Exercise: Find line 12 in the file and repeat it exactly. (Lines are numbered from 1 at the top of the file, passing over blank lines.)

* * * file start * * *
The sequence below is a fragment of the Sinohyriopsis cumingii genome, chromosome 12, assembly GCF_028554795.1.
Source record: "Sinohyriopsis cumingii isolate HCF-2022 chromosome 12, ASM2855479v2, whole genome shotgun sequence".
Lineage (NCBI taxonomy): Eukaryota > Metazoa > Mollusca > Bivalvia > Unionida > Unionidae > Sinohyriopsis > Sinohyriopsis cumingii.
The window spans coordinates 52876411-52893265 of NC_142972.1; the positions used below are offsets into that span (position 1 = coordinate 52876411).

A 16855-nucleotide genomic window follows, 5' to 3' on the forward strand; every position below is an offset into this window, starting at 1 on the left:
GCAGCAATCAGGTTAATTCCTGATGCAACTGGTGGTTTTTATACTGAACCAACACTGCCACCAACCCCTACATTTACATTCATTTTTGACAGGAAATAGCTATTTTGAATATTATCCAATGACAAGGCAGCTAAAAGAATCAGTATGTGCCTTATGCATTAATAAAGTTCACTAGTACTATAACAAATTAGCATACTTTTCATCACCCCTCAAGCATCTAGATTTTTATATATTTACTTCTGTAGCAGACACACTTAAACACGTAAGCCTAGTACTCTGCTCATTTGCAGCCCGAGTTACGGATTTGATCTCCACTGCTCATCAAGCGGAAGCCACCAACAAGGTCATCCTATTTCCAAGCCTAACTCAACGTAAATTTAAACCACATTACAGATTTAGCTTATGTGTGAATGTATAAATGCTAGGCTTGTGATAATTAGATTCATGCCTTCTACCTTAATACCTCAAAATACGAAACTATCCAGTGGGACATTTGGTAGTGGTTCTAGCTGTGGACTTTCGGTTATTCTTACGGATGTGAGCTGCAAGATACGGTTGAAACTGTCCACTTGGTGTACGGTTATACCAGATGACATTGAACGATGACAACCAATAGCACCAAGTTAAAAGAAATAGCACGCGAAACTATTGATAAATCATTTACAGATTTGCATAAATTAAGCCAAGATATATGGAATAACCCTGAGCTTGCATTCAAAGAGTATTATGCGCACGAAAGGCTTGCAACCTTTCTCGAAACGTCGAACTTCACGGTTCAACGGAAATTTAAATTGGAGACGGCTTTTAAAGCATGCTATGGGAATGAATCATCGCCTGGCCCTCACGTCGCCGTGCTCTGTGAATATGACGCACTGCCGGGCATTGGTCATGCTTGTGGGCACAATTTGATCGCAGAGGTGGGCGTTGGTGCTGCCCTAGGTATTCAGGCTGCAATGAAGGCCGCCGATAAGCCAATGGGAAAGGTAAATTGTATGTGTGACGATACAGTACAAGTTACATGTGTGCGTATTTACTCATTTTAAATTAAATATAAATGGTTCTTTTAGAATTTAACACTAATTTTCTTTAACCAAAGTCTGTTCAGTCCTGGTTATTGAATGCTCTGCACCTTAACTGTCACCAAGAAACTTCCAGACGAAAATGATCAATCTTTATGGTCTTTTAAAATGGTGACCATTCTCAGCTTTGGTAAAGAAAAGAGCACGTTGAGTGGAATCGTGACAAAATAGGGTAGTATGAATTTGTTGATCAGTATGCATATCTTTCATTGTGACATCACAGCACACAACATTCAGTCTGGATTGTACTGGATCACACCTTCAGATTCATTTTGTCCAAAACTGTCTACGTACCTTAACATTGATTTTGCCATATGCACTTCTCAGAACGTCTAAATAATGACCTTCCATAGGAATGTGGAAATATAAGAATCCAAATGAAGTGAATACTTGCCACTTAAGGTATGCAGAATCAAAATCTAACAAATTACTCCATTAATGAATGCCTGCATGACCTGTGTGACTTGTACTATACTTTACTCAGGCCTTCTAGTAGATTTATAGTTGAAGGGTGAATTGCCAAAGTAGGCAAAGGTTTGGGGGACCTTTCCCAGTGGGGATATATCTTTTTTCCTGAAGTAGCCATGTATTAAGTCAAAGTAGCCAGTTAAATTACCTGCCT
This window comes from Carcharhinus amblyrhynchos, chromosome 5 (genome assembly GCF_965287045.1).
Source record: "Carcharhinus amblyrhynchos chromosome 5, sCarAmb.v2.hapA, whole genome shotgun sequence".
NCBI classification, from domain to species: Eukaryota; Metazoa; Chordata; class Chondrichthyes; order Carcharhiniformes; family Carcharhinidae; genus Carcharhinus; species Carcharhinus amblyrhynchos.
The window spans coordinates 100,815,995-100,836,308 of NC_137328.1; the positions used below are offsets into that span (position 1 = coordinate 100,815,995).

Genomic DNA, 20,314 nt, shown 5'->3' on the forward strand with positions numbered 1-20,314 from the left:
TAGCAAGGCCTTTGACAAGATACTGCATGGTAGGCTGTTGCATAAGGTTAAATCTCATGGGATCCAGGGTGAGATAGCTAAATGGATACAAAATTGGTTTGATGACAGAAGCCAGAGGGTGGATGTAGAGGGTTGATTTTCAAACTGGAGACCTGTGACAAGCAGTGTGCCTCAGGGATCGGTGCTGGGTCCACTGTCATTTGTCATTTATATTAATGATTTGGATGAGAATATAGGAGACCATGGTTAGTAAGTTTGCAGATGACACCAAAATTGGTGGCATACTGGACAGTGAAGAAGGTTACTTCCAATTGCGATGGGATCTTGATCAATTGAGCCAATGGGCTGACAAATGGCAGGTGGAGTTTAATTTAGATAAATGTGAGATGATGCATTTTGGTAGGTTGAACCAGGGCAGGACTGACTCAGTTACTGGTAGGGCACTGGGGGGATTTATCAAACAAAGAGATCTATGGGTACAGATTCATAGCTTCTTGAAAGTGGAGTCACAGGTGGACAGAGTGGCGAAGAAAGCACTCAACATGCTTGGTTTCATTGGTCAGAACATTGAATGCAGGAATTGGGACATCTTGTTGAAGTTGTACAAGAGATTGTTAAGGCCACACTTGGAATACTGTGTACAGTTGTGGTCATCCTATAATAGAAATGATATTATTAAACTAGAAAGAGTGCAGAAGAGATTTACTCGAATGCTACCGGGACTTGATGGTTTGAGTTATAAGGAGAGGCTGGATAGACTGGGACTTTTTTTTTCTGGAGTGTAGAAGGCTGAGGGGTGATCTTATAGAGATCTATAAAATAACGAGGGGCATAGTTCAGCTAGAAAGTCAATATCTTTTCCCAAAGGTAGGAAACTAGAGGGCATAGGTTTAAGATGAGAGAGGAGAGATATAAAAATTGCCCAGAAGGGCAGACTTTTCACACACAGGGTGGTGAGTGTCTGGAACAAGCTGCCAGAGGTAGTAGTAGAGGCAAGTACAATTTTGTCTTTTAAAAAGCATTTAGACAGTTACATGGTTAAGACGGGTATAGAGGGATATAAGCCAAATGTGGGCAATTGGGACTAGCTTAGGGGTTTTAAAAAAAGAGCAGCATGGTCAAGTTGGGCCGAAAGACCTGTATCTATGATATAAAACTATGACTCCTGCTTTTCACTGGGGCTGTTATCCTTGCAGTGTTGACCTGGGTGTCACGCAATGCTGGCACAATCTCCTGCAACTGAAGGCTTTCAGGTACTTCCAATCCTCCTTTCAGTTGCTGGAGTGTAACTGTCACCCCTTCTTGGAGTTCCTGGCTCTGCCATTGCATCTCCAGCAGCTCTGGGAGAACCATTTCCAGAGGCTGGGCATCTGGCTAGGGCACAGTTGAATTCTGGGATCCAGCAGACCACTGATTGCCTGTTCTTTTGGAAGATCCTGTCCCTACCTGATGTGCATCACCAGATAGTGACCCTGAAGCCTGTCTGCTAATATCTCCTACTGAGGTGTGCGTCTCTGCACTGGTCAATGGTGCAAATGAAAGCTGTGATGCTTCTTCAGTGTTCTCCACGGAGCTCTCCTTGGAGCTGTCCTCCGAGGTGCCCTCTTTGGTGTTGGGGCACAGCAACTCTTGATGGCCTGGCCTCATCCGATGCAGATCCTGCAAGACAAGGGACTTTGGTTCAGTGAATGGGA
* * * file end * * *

TAGCAAGGCCTTTGACAAGATACTGCATGGTAGGCTGTTGCATAAGGTTAAATCTCATGGGATCCAGGGTGAGATAGCTAAATGGATACAAAATTGGTTTGATGACAGAAGCCAGAGGGTGGATGTAGAGGGTTGATTTTCAAACTGGAGACCTGTGACAAGCAGTGTGCCTCAGGGATCGGTGCTGGGTCCACTGTCATTTGTCATTTATATTAATGATTTGGATGAGAATATAGGAGACCATGGTTAGTAAGTTTGCAGATGACACCAAAATTGGTGGCATACTGGACAGTGAAGAAGGTTACTTCCAATTGCGATGGGATCTTGATCAATTGAGCCAATGGGCTGACAAATGGCAGGTGGAGTTTAATTTAGATAAATGTGAGATGATGCATTTTGGTAGGTTGAACCAGGGCAGGACTGACTCAGTTACTGGTAGGGCACTGGGGGGATTTATCAAACAAAGAGATCTATGGGTACAGATTCATAGCTTCTTGAAAGTGGAGTCACAGGTGGACAGAGTGGCGAAGAAAGCACTCAACATGCTTGGTTTCATTGGTCAGAACATTGAATGCAGGAATTGGGACATCTTGTTGAAGTTGTACAAGAGATTGTTAAGGCCACACTTGGAATACTGTGTACAGTTGTGGTCATCCTATAATAGAAATGATATTATTAAACTAGAAAGAGTGCAGAAGAGATTTACTCGAATGCTACCGGGACTTGATGGTTTGAGTTATAAGGAGAGGCTGGATAGACTGGGACTTTTTTTTTCTGGAGTGTAGAAGGCTGAGGGGTGATCTTATAGAGATCTATAAAATAACGAGGGGCATAGTTCAGCTAGAAAGTCAATATCTTTTCCCAAAGGTAGGAAACTAGAGGGCATAGGTTTAAGATGAGAGAGGAGAGATATAAAAATTGCCCAGAAGGGCAGACTTTTCACACACAGGGTGGTGAGTGTCTGGAACAAGCTGCCAGAGGTAGTAGTAGAGGCAAGTACAATTTTGTCTTTTAAAAAGCATTTAGACAGTTACATGGTTAAGACGGGTATAGAGGGATATAAGCCAAATGTGGGCAATTGGGACTAGCTTAGGGGTTTTAAAAAAAGAGCAGCATGGTCAAGTTGGGCCGAAAGACCTGTATCTATGATATAAAACTATGACTCCTGCTTTTCACTGGGGCTGTTATCCTTGCAGTGTTGACCTGGGTGTCACGCAATGCTGGCACAATCTCCTGCAACTGAAGGCTTTCAGGTACTTCCAATCCTCCTTTCAGTTGCTGGAGTGTAACTGTCACCCCTTCTTGGAGTTCCTGGCTCTGCCATTGCATCTCCAGCAGCTCTGGGAGAACCATTTCCAGAGGCTGGGCATCTGGCTAGGGCACAGTTGAATTCTGGGATCCAGCAGACCACTGATTGCCTGTTCTTTTGGAAGATCCTGTCCCTACCTGATGTGCATCACCAGATAGTGACCCTGAAGCCTGTCTGCTAATATCTCCTACTGAGGTGTGCGTCTCTGCACTGGTCAATGGTGCAAATGAAAGCTGTGATGCTTCTTCAGTGTTCTCCACGGAGCTCTCCTTGGAGCTGTCCTCCGAGGTGCCCTCTTTGGTGTTGGGGCACAGCAACTCTTGATGGCCTGGCCTCATCCGATGCAGATCCTGCAAGACAAGGGACTTTGGTTCAGTGAATGGGA